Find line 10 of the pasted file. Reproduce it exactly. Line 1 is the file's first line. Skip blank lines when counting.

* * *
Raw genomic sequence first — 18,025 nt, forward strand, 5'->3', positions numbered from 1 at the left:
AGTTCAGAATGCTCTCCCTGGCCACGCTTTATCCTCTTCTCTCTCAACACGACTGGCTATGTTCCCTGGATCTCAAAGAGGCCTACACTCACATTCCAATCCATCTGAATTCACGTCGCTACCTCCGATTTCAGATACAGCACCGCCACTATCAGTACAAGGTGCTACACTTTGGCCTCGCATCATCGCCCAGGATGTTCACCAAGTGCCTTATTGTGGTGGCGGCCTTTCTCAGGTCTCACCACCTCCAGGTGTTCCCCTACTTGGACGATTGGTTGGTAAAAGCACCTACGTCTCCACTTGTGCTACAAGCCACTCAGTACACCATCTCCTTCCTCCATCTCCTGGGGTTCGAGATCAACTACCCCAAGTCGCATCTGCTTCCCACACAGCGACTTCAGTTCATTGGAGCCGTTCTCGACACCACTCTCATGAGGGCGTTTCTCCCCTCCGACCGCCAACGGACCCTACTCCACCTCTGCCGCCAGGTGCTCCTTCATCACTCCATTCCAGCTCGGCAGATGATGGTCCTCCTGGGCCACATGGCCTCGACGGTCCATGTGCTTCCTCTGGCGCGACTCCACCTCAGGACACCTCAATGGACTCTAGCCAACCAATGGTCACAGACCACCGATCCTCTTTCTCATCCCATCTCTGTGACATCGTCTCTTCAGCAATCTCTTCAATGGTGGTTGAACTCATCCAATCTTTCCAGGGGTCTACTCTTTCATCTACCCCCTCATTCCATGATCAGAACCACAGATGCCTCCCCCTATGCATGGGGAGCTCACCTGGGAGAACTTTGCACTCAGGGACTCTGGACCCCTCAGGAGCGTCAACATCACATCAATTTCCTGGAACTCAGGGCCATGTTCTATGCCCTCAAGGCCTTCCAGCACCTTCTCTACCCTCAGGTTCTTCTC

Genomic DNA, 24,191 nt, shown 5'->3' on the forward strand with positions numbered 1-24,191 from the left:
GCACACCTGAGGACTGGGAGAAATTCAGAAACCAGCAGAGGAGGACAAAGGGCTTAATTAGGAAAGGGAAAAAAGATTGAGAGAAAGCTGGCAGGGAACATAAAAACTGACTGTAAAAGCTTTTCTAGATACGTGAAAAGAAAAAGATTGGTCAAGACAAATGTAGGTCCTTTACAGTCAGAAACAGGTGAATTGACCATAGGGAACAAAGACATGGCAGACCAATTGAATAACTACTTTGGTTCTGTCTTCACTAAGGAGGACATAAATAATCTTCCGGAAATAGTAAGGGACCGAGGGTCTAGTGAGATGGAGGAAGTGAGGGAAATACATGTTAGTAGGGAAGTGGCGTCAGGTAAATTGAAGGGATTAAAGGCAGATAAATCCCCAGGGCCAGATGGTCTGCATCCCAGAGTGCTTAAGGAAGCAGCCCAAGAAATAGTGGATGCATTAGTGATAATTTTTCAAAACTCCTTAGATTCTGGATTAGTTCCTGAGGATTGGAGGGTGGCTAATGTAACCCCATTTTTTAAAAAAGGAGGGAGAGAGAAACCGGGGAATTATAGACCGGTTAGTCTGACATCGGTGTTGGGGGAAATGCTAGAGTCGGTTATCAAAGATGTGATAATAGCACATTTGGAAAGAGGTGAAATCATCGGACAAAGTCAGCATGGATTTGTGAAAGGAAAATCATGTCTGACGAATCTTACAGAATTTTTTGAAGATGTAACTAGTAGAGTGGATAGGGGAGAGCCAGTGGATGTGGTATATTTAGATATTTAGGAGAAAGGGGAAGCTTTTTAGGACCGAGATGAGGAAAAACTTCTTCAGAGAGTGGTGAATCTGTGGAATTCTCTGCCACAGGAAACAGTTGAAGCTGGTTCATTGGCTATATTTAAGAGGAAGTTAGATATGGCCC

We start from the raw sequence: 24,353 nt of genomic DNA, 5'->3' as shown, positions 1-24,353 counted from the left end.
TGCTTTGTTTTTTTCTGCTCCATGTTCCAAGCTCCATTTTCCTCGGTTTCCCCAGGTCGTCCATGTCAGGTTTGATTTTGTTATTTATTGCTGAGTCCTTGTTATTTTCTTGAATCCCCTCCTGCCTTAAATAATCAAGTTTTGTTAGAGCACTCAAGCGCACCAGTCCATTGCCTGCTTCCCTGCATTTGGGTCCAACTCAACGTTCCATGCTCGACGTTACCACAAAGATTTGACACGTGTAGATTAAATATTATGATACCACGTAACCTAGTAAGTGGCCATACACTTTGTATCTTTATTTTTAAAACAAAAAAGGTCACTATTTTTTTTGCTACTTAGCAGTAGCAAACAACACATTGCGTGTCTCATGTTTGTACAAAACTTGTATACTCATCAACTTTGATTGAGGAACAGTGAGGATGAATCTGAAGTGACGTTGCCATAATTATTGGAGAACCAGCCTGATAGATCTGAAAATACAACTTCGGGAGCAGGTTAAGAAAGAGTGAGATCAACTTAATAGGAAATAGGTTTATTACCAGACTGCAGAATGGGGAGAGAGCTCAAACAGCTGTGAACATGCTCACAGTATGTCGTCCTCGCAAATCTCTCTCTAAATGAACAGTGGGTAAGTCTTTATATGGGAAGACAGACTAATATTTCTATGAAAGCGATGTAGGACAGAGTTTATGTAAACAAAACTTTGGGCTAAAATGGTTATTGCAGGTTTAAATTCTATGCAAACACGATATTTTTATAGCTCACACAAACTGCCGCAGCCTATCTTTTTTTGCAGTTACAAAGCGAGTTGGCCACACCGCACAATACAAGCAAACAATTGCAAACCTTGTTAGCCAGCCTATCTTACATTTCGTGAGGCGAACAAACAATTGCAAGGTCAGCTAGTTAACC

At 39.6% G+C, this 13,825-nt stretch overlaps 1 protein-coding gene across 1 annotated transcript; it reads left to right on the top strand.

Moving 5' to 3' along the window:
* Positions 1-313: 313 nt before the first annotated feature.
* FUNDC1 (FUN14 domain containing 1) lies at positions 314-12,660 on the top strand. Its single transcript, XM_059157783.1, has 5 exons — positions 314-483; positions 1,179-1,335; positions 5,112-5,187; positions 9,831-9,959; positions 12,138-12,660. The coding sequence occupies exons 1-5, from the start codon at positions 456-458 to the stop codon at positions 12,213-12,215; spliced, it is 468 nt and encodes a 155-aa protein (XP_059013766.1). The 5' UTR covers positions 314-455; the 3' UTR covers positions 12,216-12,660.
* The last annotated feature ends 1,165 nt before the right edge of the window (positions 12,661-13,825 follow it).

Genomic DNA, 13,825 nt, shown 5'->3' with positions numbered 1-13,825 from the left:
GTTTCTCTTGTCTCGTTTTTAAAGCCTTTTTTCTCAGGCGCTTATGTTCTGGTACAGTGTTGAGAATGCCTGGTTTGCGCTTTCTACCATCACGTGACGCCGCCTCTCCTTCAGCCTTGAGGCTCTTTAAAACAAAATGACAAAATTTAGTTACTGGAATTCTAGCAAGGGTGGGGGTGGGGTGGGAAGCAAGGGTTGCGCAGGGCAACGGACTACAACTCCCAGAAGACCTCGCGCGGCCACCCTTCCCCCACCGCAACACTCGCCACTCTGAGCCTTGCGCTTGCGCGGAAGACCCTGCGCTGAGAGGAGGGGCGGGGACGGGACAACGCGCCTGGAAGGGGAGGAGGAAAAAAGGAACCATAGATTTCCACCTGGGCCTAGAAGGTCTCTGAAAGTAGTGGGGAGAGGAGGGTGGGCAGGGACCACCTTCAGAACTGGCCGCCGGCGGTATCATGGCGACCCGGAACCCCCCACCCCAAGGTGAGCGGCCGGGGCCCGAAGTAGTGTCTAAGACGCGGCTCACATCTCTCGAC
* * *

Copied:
* FUNDC1 (FUN14 domain containing 1) lies at positions 314-12,660 on the top strand. Its single transcript, XM_059157783.1, has 5 exons — positions 314-483; positions 1,179-1,335; positions 5,112-5,187; positions 9,831-9,959; positions 12,138-12,660. The coding sequence occupies exons 1-5, from the start codon at positions 456-458 to the stop codon at positions 12,213-12,215; spliced, it is 468 nt and encodes a 155-aa protein (XP_059013766.1). The 5' UTR covers positions 314-455; the 3' UTR covers positions 12,216-12,660.